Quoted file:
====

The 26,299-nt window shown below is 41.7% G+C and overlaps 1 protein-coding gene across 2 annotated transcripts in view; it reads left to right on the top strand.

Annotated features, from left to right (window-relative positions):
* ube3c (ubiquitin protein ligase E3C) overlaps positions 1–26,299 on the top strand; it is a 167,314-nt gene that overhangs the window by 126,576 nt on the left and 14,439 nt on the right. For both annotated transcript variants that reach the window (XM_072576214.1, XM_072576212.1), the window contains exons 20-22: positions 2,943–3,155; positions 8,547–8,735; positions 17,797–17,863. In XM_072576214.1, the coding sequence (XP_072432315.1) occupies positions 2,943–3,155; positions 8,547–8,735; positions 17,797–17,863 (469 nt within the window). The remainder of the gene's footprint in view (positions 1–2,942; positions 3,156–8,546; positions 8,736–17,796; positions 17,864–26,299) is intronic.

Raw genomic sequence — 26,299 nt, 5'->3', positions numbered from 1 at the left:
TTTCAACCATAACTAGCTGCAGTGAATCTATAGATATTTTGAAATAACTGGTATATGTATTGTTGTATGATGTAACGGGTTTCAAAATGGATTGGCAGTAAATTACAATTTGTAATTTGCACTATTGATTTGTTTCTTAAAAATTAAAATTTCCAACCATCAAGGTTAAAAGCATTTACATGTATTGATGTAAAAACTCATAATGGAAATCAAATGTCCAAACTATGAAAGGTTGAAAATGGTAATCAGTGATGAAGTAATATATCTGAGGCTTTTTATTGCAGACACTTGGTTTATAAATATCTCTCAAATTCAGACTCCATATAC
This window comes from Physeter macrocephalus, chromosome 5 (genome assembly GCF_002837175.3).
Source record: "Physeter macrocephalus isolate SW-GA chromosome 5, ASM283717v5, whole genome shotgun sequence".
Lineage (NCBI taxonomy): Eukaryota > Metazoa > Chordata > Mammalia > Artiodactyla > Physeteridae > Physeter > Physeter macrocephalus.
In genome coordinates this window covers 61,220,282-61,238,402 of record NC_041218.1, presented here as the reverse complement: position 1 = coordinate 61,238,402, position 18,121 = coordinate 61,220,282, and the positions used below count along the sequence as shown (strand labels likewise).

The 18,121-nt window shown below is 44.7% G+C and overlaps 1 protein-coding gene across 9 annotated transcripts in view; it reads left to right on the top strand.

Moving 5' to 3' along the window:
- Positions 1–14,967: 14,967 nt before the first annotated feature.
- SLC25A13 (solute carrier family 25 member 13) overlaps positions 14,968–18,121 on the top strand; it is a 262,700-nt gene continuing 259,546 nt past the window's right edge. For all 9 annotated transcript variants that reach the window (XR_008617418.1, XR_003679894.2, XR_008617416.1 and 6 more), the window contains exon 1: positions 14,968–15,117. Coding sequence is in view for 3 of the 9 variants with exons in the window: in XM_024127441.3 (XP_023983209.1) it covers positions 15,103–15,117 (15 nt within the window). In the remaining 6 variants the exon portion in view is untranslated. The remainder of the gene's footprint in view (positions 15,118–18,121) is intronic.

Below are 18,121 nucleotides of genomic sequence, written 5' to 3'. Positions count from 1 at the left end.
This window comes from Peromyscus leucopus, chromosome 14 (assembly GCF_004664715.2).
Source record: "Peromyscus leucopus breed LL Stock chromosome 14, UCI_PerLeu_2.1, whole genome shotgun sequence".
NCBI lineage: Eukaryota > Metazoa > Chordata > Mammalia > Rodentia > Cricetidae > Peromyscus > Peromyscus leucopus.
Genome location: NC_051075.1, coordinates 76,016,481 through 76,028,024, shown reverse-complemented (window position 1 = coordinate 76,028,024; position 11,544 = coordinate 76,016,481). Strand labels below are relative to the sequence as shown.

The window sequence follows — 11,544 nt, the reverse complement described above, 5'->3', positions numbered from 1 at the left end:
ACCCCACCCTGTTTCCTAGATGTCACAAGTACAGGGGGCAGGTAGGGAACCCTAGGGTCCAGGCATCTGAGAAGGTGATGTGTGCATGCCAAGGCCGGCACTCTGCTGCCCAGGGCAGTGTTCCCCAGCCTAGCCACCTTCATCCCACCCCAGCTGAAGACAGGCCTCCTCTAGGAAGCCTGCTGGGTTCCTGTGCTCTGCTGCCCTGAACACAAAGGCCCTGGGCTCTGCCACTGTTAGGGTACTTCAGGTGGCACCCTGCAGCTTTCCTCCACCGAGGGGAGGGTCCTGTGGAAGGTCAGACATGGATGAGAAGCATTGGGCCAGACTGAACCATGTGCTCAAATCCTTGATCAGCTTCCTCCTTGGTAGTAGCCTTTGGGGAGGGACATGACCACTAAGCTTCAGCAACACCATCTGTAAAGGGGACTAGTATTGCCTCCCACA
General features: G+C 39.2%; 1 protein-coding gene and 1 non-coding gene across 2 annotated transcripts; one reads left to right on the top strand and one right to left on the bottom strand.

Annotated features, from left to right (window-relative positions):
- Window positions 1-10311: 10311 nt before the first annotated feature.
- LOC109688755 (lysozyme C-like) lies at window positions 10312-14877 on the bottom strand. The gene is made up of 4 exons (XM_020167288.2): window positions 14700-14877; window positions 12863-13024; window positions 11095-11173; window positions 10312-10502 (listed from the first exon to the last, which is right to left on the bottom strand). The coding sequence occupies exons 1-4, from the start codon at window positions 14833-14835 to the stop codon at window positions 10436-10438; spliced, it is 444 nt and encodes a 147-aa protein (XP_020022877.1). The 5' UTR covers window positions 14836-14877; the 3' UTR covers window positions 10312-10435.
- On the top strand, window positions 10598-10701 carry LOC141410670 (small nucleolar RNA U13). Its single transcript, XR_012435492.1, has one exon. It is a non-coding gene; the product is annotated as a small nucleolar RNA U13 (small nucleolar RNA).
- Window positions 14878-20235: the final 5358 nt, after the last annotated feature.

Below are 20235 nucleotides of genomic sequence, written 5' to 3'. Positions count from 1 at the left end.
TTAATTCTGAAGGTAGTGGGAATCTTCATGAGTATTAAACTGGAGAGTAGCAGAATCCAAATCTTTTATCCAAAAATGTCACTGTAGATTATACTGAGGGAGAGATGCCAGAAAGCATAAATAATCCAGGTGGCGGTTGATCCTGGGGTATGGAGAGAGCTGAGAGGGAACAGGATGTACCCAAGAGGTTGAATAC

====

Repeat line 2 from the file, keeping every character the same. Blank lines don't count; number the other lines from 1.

Annotated features, from left to right (window-relative positions):